ámman îar reference grammar
ámman îar îarbampárma
Disclaimer: ámman îar is an artlang that I have been playing with off and on
for nearly 30 years. It will never be an IAL, nor does it have any pretensions in that direction.
It was not designed for ease of learning or recognition. It makes no attempt at a simplified grammar or syntax.
It has been purely an indulgence in my peculiar personal linguistic æsthetics.
There has been no attempt to cull words from any natlang. The vocabulary of ámman îar, except for conscious
borrowings from Elvish languages due to the early influence of the Dunedain, is
based on a set of roots that are computer generated. The software used to generate the
ámman îar vocabulary was developed by me and was used to enforce a phonological shape of the morphemes
that pleases my eye and ear as well as a hypothesized derivation from a
protolanguage called vulánayal I have no formal training in linguistics. Never
took a single course. I have read and enjoyed dozens of books on linguistics and what little I know, stems from my
understanding of those sources. If I misuse a linguistic term or concept, I welcome the correction.
However, I have not attempted to be linguistically rigorous (whatever that means), but have followed my sense of what feels
right for the language. As is the case with most conlangs ámman îar is still under
construction and will probably remain so forever. It is precisely this construction that intrigues me
Hildegard von Bingen
This grammar is dedicated to Hildegarde von Bingen (1098-1179), Abbess of Rupertsberg, and
the earliest recorded conlinguist, in the hope that it will continue the
tradition she initiated with the creation of Lingua
Ignota (Unknown Language) so many
John Ronald Reuel Tolkien
Secondly, I dedicate this grammar to the memory of that
consummate language cobbler, John Ronald
Reuel Tolkien (1892-1973), who's 'Secret Vice' I have shared for so many
years. His Eldarin languages were
an early inspiration and continue to be a significant influence on my own
constructed language work.
Internet Constructed Language Lists
I would also like to dedicate this text to those stalwart
conlinguists of the conlang, langdev,
and LANGMAKER mailing lists
whose very existence confirmed and legitimized this odd passion of mine as a
widespread, indeed international preoccupation.
The work exhibited on these lists has both inspired and invigorated the
development of ámman îar over the last several years.
And last but never least, I
dedicate this text, as I have my life, to my soul-mate, my life and raison d'être,
my wife Marlis Hundertmark-Bell who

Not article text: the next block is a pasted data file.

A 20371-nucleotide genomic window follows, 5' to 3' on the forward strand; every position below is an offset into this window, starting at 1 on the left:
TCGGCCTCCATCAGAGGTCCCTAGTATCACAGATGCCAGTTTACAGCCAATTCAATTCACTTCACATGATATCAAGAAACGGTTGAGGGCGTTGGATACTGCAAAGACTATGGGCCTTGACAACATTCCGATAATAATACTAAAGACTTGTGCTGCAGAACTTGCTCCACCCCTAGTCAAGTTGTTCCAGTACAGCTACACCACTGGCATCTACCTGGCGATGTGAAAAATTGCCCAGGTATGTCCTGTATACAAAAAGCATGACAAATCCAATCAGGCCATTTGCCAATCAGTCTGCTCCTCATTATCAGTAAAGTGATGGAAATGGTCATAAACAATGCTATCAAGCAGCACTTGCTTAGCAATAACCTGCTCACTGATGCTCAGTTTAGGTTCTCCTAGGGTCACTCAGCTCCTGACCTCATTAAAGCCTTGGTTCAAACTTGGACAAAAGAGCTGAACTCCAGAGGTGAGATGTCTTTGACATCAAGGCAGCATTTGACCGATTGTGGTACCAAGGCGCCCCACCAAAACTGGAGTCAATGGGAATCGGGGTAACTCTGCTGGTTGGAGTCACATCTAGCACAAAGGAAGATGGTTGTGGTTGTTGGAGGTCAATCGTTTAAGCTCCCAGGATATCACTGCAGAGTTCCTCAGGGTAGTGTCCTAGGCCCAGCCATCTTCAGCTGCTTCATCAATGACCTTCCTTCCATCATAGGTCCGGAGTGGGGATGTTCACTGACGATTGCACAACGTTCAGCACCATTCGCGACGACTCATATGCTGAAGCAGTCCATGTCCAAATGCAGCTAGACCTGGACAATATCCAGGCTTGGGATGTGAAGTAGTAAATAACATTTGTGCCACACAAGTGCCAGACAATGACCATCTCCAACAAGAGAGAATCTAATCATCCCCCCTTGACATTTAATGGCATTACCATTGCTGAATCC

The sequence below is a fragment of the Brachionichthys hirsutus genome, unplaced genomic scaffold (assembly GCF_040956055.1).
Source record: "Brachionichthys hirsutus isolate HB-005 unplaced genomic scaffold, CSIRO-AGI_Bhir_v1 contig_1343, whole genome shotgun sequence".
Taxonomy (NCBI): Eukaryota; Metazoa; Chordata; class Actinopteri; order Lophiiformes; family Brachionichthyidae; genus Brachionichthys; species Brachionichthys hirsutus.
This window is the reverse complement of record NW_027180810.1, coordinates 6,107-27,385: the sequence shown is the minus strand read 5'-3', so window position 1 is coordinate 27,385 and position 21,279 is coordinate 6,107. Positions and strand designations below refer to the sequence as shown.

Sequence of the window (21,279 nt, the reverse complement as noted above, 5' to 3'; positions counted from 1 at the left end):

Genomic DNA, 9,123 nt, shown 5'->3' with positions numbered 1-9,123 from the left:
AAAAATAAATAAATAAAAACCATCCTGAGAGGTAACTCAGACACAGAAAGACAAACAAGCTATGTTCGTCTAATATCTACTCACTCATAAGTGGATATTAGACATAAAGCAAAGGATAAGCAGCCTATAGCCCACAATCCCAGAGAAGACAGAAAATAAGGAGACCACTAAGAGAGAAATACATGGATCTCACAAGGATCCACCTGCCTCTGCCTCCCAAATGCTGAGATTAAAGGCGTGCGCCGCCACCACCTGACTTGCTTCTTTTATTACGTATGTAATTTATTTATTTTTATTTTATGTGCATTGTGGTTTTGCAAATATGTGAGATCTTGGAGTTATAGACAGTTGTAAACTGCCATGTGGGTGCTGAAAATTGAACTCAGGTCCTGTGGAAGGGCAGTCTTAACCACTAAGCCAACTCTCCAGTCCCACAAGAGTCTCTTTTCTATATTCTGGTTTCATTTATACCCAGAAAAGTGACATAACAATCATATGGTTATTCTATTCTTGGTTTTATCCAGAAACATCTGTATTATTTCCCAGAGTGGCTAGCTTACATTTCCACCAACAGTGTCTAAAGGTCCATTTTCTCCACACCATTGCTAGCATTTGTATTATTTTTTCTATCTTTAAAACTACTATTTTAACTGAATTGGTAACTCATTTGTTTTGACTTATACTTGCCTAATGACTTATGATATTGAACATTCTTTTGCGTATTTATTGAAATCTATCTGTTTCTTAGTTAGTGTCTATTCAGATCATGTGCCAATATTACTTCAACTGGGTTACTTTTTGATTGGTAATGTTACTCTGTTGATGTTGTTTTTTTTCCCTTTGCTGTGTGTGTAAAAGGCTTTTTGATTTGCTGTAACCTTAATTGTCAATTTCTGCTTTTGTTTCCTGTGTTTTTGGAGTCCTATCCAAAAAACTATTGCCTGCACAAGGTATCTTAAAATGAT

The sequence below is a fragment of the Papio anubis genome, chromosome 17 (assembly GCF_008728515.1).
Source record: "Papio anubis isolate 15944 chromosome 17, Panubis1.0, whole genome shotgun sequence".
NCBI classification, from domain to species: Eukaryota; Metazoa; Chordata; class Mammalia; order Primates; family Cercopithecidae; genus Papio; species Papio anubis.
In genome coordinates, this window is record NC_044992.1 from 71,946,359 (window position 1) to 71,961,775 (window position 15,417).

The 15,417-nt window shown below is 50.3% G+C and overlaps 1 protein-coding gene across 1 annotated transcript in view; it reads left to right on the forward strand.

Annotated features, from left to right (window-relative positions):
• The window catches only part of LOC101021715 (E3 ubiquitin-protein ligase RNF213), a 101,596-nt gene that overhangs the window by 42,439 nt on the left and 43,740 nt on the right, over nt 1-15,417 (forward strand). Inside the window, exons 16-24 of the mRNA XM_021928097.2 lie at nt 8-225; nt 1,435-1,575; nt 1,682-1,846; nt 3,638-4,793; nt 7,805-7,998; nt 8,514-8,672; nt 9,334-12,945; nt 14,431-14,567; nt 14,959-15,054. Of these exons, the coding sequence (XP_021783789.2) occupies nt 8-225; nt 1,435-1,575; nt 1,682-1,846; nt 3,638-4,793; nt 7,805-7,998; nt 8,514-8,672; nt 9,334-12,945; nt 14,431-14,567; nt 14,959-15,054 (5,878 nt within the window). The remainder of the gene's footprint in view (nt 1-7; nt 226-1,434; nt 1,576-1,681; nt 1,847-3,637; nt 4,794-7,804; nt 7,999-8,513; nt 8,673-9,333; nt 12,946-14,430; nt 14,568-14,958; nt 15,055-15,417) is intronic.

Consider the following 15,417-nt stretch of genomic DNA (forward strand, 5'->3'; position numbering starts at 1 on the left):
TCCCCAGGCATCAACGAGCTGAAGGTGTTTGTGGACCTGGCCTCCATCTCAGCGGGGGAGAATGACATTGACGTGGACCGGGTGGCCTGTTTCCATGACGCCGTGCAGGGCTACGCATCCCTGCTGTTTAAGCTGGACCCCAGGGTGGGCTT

has so gracefully accommodated the many hours I have spent in front of my
computer cobbling this grammar into creation. It no accident that the ámman îar
word for beauty is marlis.
I LOVE YOU!
All examples in this grammar are presented in the
following standard format:
amman iar translation
amman iar translation
part of speech parse
Galdor slew the dragon
i galdranne eleth en i feng ernurgoraen
galdor fengeir erucoreth
i galdranne eleth en i feng
i galad =an -e el- -eth en i feng -0
the galad =masc -[A] assertive- -past agt.to.pat the dragon -[P]
det nam =gnd -erg mood- -tense ptp det n -abs
the Galdor did agt.to.pat the dragon
er- en- ur- coiro -ae -n
do- cause- not- live -agt/pat -actn/proc
agt- caus- neg- v -val -vc
presenting the syntactic descriptions in the examples in this grammar, I was
faced with two possible alternatives:
only that portion of the example relevant to the subject under discussion;
the entire example.
seemed to me that the former was preferable; as it would highlight the exemplar
without undo clutter and distraction. However,
as my fluency in the language is something less than perfect, a fact that shames
me deeply, I found that I
needed to perform the latter in order to verify the
grammaticality of the examples.
This was compounded by the
availability of an excellent tool for generating interlinear translations, ShoeBox,
available from SIL International (formerly known as the Summer
Institute of Linguistics) at www.sil.org.
have, therefore, consistently used the above format to provide full parses of
all examples. I have, however, highlighting those portions of each parse
that are relevant to the current context in red . I am of two minds concerning the efficacy of this
approach and may revise this scheme in future editions of the grammar if
sufficient negative feedback is received.
The nathya translations
that are included with each example are not parsed. This language is still
too little understood to permit rigorous parsing. I include these examples
to give the flavor of this related language and to serve as a starting point for
a complete reference grammar for nathya.
Reference Grammar Explorer